Humanely Processed Chicken May Bring a Premium Price

In 2023, food scientists from Auburn University’s Poultry Science Department conducted a survey to ascertain the perception of poultry processing, specifically stunning processes, among American chicken consumers (“Consumer Perception Survey of Animal Welfare in Broiler Stunning.”, Linda Barahona; Sungeun Cho, Ph.D.) The full survey data are currently being evaluated, but some preliminary findings are especially intriguing on the economic front. 

The following two survey questions were of specific economic interest: A. “Humanely processed (chicken) are animal derived products from animals that have been treated ethically. Are you willing to pay more for humanely processed(chicken)?” – to which respondents could answer Yes, No or Maybe. The next question related to the previous by asking: B. “If the answer to the previous question was ‘Yes’ or ‘Maybe’, how much more are you willing to pay?” Respondents had six choices for B: Less than 10%, 10-50%, 51-100%, 101-200%, 201-300% and Greater than 300%.

Of the 986 respondents, 699 of them (71%) answered Yes (358) or Maybe (341). Of those 699 Yes/Maybe’s, almost 85% were in the first two categories and willing to pay at least 10% more, with half of those willing to go up to 50% more in price for humanely processed chicken. To put the choice ranges in perspective, at the time of this writing, the average regular pack of boneless/skinless breast in the Southeast U.S. was $3.21 (USDA National Retail Report – Chicken, May 17, 2024.) Using the upper end of the ranges above, the respective increased prices someone might be willing to pay chicken would be: $3.50 (<10%), $4.81 (10-50%), $6.42 (51-100%), $9.63 (101-200%), $12.84 (201-300%), or $14.45 (>300%, estimated at 350% increase). Applying these prices to the results would suggest only 15% of those willing to pay more would accept more than an additional $1.60 ($4.81 compared to $3.21) per package of humanely processedchicken breasts.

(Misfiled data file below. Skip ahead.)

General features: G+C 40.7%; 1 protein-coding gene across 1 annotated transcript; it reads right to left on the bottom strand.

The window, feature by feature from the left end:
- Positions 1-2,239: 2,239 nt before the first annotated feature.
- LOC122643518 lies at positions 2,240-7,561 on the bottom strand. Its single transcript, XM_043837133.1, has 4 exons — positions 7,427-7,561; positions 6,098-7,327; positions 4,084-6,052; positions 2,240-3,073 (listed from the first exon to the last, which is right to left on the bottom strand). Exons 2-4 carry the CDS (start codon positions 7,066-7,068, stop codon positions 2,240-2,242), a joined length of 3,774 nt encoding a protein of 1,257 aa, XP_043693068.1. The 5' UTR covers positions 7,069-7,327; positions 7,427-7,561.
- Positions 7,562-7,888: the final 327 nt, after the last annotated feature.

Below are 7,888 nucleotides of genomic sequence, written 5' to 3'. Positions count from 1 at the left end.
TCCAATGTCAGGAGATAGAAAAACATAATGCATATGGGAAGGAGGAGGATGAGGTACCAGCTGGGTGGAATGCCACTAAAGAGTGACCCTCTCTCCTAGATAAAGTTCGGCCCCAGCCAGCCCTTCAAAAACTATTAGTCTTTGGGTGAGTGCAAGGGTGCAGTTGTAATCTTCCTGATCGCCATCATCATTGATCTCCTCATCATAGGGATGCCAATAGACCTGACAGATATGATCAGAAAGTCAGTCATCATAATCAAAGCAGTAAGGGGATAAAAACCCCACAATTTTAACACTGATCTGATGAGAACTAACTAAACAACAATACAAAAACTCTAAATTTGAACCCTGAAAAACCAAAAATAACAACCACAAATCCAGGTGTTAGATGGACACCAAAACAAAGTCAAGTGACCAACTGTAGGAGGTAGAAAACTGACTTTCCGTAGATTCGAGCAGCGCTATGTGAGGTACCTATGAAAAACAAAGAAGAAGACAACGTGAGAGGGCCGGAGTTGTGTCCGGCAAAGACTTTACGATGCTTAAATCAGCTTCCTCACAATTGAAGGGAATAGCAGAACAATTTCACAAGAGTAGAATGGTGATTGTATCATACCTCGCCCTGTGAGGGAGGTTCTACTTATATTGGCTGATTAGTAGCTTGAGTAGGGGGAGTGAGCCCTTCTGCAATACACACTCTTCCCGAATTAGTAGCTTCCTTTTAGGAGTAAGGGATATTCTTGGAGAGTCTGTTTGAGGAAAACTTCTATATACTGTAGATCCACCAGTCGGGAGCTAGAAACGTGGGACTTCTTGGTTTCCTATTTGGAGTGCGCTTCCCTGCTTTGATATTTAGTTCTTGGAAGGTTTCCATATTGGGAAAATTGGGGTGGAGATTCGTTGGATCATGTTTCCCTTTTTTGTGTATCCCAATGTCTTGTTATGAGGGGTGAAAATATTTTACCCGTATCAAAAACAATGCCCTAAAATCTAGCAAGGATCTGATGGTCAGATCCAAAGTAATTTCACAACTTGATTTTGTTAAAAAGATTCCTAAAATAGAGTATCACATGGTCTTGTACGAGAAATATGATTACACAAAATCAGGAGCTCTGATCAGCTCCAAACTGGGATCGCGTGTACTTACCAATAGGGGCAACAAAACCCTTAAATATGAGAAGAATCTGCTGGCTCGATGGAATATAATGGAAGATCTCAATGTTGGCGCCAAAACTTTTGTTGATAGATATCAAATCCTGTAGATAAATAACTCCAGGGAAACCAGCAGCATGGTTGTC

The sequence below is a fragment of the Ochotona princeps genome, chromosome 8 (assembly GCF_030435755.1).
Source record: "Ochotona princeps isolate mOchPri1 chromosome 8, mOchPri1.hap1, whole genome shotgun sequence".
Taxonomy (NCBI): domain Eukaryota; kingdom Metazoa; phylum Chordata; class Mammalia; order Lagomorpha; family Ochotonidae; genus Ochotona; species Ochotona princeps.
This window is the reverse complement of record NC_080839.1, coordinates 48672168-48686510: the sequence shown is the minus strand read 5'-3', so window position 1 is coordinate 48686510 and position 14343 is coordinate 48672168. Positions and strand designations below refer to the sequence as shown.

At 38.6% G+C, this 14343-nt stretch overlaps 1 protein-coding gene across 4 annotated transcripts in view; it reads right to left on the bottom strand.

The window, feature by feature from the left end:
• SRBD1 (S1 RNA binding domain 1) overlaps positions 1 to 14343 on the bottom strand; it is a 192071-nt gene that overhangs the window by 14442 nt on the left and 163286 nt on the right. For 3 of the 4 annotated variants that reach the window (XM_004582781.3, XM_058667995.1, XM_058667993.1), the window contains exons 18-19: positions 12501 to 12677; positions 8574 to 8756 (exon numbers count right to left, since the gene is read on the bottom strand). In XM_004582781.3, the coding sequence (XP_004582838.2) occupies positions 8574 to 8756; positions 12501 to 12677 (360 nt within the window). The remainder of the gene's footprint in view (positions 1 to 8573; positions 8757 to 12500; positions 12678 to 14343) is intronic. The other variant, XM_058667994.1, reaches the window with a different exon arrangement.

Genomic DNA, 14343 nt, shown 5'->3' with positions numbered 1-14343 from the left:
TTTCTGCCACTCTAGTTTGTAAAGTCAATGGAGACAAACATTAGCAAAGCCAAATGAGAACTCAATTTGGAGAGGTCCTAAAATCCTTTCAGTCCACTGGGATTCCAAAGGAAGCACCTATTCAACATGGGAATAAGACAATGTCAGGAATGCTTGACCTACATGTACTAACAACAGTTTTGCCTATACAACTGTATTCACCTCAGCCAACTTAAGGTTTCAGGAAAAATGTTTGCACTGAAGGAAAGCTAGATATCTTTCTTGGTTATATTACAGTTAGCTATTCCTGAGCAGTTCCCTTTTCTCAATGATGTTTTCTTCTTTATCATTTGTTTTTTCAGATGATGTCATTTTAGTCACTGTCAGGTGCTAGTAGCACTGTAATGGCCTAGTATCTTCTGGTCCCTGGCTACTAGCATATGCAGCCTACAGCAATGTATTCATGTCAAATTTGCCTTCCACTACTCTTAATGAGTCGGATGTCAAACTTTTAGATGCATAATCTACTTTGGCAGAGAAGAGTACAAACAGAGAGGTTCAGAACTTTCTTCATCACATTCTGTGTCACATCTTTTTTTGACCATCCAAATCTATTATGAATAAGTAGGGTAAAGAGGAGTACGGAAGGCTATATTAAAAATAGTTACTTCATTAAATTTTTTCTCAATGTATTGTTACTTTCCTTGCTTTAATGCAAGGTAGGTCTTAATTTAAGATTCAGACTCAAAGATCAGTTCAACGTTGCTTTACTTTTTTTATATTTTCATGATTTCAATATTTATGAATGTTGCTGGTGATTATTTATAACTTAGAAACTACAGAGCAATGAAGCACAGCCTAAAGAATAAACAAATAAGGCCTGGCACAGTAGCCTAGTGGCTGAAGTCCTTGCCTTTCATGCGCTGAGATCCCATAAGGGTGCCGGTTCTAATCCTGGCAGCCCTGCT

While this survey seems to suggest that consumers are indeed willing to pay for chicken that was processed in a perceived more humane fashion, several questions remain. The above prices in dollars were not shared in the survey, those are extrapolations of this author. Further work is planned to evaluate consumer choices with products visually before them with the dollar prices clearly marked, and with one package clearly labeled and understood as “Humanely Processed”. Would the breaking point remain at 50% price increase, or would consumers make different choices with more information? Some of the current survey data suggests increased knowledge of poultry production in general leads to willingness to pay more. Would a clearer understanding of a specific “humane process” in question also impact willingness to pay? All of these are questions being considered for further expanded study.

The results of this work will be important for poultry companies as they consider implementing processes that might be considered more humane, like controlled atmospheric stunning, but can be costly to implement and have increased management requirements. If consumers are willing to pay enough, it might be possible for poultry companies to work with their wholesale and retail customers, like grocery and fast-food businesses, to pass the increased cost of production directly to end consumers. 

Brothers, Dennis. “Building Equity.Southern Ag Today 4(23.2). June 4, 2024. Permalink